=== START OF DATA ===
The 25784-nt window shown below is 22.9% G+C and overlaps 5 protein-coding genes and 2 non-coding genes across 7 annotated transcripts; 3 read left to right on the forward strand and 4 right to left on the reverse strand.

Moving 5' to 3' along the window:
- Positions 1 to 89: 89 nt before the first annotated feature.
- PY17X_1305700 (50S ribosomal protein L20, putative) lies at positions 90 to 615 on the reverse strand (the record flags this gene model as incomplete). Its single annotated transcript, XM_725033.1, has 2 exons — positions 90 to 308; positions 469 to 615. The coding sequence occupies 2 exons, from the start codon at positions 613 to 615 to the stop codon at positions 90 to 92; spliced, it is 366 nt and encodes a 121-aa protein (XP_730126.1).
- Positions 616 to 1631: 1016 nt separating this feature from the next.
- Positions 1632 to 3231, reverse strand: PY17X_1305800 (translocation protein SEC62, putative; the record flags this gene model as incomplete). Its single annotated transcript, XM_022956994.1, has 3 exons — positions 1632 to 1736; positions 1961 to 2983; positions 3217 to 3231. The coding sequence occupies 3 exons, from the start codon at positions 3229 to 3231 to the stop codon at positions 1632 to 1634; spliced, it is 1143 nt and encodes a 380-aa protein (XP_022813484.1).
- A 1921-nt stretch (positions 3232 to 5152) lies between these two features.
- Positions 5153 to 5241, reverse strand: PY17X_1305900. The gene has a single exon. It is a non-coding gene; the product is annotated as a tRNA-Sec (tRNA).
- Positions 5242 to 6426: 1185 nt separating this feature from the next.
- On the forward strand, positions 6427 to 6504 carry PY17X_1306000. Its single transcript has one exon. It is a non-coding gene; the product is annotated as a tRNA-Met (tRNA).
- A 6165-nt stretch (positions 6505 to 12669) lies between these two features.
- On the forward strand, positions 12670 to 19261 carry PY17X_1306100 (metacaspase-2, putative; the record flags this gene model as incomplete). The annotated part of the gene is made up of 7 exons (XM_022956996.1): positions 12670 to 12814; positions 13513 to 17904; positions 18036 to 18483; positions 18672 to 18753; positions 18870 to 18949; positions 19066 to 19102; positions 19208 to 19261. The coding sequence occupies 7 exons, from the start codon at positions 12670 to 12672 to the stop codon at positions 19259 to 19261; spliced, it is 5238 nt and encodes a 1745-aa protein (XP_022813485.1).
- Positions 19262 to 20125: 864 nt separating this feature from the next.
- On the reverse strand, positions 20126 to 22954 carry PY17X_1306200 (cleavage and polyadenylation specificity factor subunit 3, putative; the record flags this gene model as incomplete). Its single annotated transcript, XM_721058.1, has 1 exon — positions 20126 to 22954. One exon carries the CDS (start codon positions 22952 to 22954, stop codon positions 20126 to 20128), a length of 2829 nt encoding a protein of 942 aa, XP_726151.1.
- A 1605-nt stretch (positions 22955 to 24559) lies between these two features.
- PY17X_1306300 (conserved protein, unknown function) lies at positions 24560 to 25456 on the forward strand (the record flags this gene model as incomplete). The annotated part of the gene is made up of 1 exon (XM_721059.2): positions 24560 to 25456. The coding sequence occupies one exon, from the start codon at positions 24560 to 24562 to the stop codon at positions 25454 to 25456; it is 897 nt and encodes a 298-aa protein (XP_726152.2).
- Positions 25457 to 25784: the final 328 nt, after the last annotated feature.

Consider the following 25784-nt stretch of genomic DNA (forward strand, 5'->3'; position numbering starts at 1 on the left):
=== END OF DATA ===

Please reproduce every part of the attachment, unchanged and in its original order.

The 25784-nt window shown below is 22.9% G+C and overlaps 5 protein-coding genes and 2 non-coding genes across 7 annotated transcripts; 3 read left to right on the forward strand and 4 right to left on the reverse strand.

Moving 5' to 3' along the window:
- Positions 1 to 89: 89 nt before the first annotated feature.
- PY17X_1305700 (50S ribosomal protein L20, putative) lies at positions 90 to 615 on the reverse strand (the record flags this gene model as incomplete). Its single annotated transcript, XM_725033.1, has 2 exons — positions 90 to 308; positions 469 to 615. The coding sequence occupies 2 exons, from the start codon at positions 613 to 615 to the stop codon at positions 90 to 92; spliced, it is 366 nt and encodes a 121-aa protein (XP_730126.1).
- Positions 616 to 1631: 1016 nt separating this feature from the next.
- Positions 1632 to 3231, reverse strand: PY17X_1305800 (translocation protein SEC62, putative; the record flags this gene model as incomplete). Its single annotated transcript, XM_022956994.1, has 3 exons — positions 1632 to 1736; positions 1961 to 2983; positions 3217 to 3231. The coding sequence occupies 3 exons, from the start codon at positions 3229 to 3231 to the stop codon at positions 1632 to 1634; spliced, it is 1143 nt and encodes a 380-aa protein (XP_022813484.1).
- A 1921-nt stretch (positions 3232 to 5152) lies between these two features.
- Positions 5153 to 5241, reverse strand: PY17X_1305900. The gene has a single exon. It is a non-coding gene; the product is annotated as a tRNA-Sec (tRNA).
- Positions 5242 to 6426: 1185 nt separating this feature from the next.
- On the forward strand, positions 6427 to 6504 carry PY17X_1306000. Its single transcript has one exon. It is a non-coding gene; the product is annotated as a tRNA-Met (tRNA).
- A 6165-nt stretch (positions 6505 to 12669) lies between these two features.
- On the forward strand, positions 12670 to 19261 carry PY17X_1306100 (metacaspase-2, putative; the record flags this gene model as incomplete). The annotated part of the gene is made up of 7 exons (XM_022956996.1): positions 12670 to 12814; positions 13513 to 17904; positions 18036 to 18483; positions 18672 to 18753; positions 18870 to 18949; positions 19066 to 19102; positions 19208 to 19261. The coding sequence occupies 7 exons, from the start codon at positions 12670 to 12672 to the stop codon at positions 19259 to 19261; spliced, it is 5238 nt and encodes a 1745-aa protein (XP_022813485.1).
- Positions 19262 to 20125: 864 nt separating this feature from the next.
- On the reverse strand, positions 20126 to 22954 carry PY17X_1306200 (cleavage and polyadenylation specificity factor subunit 3, putative; the record flags this gene model as incomplete). Its single annotated transcript, XM_721058.1, has 1 exon — positions 20126 to 22954. One exon carries the CDS (start codon positions 22952 to 22954, stop codon positions 20126 to 20128), a length of 2829 nt encoding a protein of 942 aa, XP_726151.1.
- A 1605-nt stretch (positions 22955 to 24559) lies between these two features.
- PY17X_1306300 (conserved protein, unknown function) lies at positions 24560 to 25456 on the forward strand (the record flags this gene model as incomplete). The annotated part of the gene is made up of 1 exon (XM_721059.2): positions 24560 to 25456. The coding sequence occupies one exon, from the start codon at positions 24560 to 24562 to the stop codon at positions 25454 to 25456; it is 897 nt and encodes a 298-aa protein (XP_726152.2).
- Positions 25457 to 25784: the final 328 nt, after the last annotated feature.

Consider the following 25784-nt stretch of genomic DNA (forward strand, 5'->3'; position numbering starts at 1 on the left):